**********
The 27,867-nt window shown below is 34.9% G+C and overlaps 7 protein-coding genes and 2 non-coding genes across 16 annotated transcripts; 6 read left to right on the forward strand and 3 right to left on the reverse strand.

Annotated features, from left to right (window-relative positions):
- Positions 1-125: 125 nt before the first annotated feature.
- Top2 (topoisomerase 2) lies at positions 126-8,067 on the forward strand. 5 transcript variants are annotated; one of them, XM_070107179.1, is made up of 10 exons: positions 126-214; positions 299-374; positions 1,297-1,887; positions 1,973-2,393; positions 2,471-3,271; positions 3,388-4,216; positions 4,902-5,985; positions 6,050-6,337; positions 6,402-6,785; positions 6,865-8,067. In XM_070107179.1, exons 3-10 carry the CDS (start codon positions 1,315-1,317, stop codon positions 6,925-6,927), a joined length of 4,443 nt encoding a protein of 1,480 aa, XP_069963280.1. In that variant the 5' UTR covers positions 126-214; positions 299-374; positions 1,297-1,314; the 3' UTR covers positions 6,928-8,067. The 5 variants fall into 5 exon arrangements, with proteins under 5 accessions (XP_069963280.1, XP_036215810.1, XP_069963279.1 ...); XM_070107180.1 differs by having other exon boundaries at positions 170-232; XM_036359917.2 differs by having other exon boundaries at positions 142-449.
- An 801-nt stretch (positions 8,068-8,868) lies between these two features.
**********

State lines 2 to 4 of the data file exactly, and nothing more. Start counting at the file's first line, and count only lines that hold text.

Annotated features, from left to right (window-relative positions):
- Positions 1-125: 125 nt before the first annotated feature.
- Top2 (topoisomerase 2) lies at positions 126-8,067 on the forward strand. 5 transcript variants are annotated; one of them, XM_070107179.1, is made up of 10 exons: positions 126-214; positions 299-374; positions 1,297-1,887; positions 1,973-2,393; positions 2,471-3,271; positions 3,388-4,216; positions 4,902-5,985; positions 6,050-6,337; positions 6,402-6,785; positions 6,865-8,067. In XM_070107179.1, exons 3-10 carry the CDS (start codon positions 1,315-1,317, stop codon positions 6,925-6,927), a joined length of 4,443 nt encoding a protein of 1,480 aa, XP_069963280.1. In that variant the 5' UTR covers positions 126-214; positions 299-374; positions 1,297-1,314; the 3' UTR covers positions 6,928-8,067. The 5 variants fall into 5 exon arrangements, with proteins under 5 accessions (XP_069963280.1, XP_036215810.1, XP_069963279.1 ...); XM_070107180.1 differs by having other exon boundaries at positions 170-232; XM_036359917.2 differs by having other exon boundaries at positions 142-449.